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 The human drive to be unique and special, to stand out in a crowd, to identify one's self in terms of being of a different status than others, is common to all of us. Many times in life we measure ourselves not by our own lives but rather how we differ from all of the people that surround us. This is true in the usual and mundane events of life that occur to us daily. But it is also true in the holy drive for eternity and meaningfulness that is manifested by the soul that exists within each of us.

Because of this, we look for exceptionalism in areas of life that we deem to be the realm of the soul and of potential holiness. The Torah provides such an example of this inner drive for exceptional and more meaningful feelings of holiness in this week's Torah reading. The entire topic of a person becoming a nazir, a person of special holiness, with additional restrictions on one's personal life and behavior, is an example of this yearning. This is the drive to have ones soul achieve an exceptional holiness that will differentiate this person from his surroundings and from other human beings.
In the view of the Torah here, as in many other instances in religious life, motive is the key. What are the true forces and motives that drive this decision? Are these motives holy and noble, driven by pure altruism and religious fervor or are they merely an expression of ego, arrogance and one-upmanship being played out against the background of religious ritual?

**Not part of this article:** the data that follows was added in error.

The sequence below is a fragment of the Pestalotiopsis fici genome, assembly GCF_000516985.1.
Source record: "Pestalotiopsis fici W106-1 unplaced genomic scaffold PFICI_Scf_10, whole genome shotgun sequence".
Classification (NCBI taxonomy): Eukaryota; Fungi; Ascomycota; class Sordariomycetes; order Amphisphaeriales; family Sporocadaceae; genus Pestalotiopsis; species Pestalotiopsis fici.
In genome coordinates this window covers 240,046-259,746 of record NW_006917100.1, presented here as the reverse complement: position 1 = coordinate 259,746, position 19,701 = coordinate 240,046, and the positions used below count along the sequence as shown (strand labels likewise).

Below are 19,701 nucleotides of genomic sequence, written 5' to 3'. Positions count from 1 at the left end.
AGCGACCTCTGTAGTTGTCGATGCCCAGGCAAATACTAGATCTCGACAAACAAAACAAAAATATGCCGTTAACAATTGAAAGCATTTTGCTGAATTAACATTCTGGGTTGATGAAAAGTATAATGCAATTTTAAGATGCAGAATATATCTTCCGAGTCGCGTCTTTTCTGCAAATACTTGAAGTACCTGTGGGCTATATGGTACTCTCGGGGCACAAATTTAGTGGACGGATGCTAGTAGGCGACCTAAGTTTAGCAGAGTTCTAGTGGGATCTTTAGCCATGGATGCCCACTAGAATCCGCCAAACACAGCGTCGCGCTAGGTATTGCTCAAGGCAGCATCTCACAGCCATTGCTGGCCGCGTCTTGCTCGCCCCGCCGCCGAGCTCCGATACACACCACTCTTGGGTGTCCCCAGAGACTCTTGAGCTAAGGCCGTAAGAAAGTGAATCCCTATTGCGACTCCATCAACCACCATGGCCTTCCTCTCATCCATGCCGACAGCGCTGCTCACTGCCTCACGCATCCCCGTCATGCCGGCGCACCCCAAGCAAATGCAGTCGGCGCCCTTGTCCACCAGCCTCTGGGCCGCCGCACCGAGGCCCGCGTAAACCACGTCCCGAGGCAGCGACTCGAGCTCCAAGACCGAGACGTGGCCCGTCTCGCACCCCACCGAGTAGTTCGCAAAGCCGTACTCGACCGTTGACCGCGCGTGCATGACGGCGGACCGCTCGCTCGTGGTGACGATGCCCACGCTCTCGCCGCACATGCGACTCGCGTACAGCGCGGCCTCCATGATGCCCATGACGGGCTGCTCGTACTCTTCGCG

Because of this question and the almost impossibility of answering it, the rabbis of the Talmud took a negative view of the entire concept of declaring one's self as being a nazir. There is something intrinsically dangerous and wrong in using religious ritual as a means of self–aggrandizement. In the tome of uses, as an example, only one case, where according to one of its opinions, the creation of the status of a nazir washeld to have been completely justified.
The drive for personal holiness and for raising oneself spiritually higher, especially in an age of decadence and moral depravity, is a positive one. However, to express that drive in a sincere, unobtrusive manner is a very challenging task and it is one where most people fall short. Others are repelled by public displays of holy zeal and alleged religious fervor.
Instead of introducing greater holiness to society, this quest for personal holiness at the expense of others only serves to diminish the content and force of holiness in that society. This fact lies at the heart of the rabbinic disapproval, generally speaking, of those who invoke becoming a nazir as the means for their own spiritual attainments and perfection.
All through the history of Jewish religious observance, it is recorded for us in the Talmud and in the later works of the great Hasidic masters and the holy men of Mussar, modesty and self-effacing were encouraged above all else in the pursuit of holiness. This lesson of the nazir applies to our time and place as well.
Shabbat shalom
Rabbi Berel Wein

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